In this respect, a key role in Kovanda’s art was played by Marcel Duchamp’s exhibition in the Václav Špála Gallery in 1969, prepared by the chief curator Jindřich Chalupecký in collaboration with the Milan art collector, gallery owner and art theorist Arturo Schwarz.
 In 1977 Karel Miler got Kovanda a job in the National Gallery in Prague; he was responsible for a depository housed in the Municipal Library. Kovanda worked there until 1995 when he became an assistant professor at the Academy of Fine Arts, in a studio headed by Vladimír Skrepl.
 Not surprisingly, the artist’s installations tend to be confused with ordinary things accidentally left in a space, and as such must be carefully protected from the over-enthusiastic cleaning staff.
Fait Gallery & Fait Gallery MEM
Božetěchova Street 1 (entrance from Metodějova Street), Brno
7/12/2012 – 26/1/2013
Opening: 6/12/2012 at 7pm
The work of Tomáš Bárta is firmly anchored in the tradition of modernist painting, the interpretation of which we have learned to use a simple structuralist metaphor: the images are texts of its kind. Unlike the painter, the writer has far more freedom, is not limited by the range of existing vocabulary or syntax rules. He can “re-invent” his language and rules for its use again and again. In practice, this idea of the painter as a demiurge is limited in several aspects: first, not even the experiments in painting can avoid the limitations by conventions; moreover, there is a particularly persistent awareness of everything that has already been done in this field for the last hundred years. Eventually, the painter doesn’t direct himself towards an entirely new language, but rather towards the speech itself – to idiolect.
When I look back at the way the painting of Tomáš has been developing since the end of his studies up to the present, I can think of, as the most adequate label for this process, the word sedimentation. There are no radical breaks in it, but rather slow motion in a slowly growing set of elements. Its core consists of fragments of the “non-architecture”, various bars and slats, pieces of corrugated metal, broken brick walls converted into nervous pen drawing. During the months spent in Berlin in 2010, Tomáš started using more elegant, elongated lines. Curves and vectors, as if taken from meteorological maps or bold drawings of future cities, however, still enclose not only colored spots and surfaces (Tomáš’s work got at this point considerably closer to noticeable style of Julia Mehretu), but also the remnants of do-it-yourself pseudo-architecture.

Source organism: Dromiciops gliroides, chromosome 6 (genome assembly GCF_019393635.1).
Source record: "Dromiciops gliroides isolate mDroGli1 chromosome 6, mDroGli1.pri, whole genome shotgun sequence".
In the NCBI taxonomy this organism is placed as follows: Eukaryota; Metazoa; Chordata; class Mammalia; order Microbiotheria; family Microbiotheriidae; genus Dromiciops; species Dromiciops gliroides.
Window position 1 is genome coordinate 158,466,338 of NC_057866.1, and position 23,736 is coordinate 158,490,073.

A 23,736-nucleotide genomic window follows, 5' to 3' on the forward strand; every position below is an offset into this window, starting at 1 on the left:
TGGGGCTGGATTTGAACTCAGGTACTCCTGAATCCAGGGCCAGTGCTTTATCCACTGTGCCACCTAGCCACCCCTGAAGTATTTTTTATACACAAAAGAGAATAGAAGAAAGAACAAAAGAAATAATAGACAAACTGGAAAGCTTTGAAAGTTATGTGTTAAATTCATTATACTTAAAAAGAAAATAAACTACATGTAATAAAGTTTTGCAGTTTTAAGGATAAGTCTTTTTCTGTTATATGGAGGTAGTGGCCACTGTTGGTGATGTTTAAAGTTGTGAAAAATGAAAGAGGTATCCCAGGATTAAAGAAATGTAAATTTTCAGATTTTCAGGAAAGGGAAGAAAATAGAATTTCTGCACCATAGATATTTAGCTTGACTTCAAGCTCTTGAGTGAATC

In the following period, Tomáš was charmed by e. g. morphology of Gothic architecture, also by content-wise completely depleted aesthetics of predefined shapes of various rulers and French curves. In his paintings, crumbling into even finer details, there are unexpected fusions. Platforms, whose geometric rigor filled with warm colors reminds us of bright tiles of the 70s‘ disco, bear rickety structures, shape hybrids in which increasingly permeates the reference to late modern style, geometric abstraction of the 50s and 60s, and specifically to their local versions.
This formal tendency is most fully manifested in the current set of paintings. Although their dark tonality dominated by gray, brown and ocher implies a significant shift at the first sight, but what is the morphology of the new work concerned, we can see here another particular synthesis or another reinterpretation of elements which were used many times in the past. By converting them into the large format and combining them with a fuller body of colored mass, the “identical words” acquire a new meaning.
Recent paintings by Tomáš Bárta are unquestionably one of those inspiring a great interest in reinterpretation of the language of modern style. In this context we can recall Vasil Artamonov and Alexey Klyuykov or the winner of the Jindřich Chalupecký Award, Vladimír Houdek. The difference of Tomáš’s work lies precisely in the sediment set of forms, the composition of which can not be well interpreted in relation to any external (historical) narrative. For Tomáš Bárta remains particularly important the formalistic process towards an autonomous form. Morphology of modernism in his case is not a symptom of a shift towards the current “historiographical turn”. It reflects mainly the present and its eclectic style-making as a paradoxical process towards originality.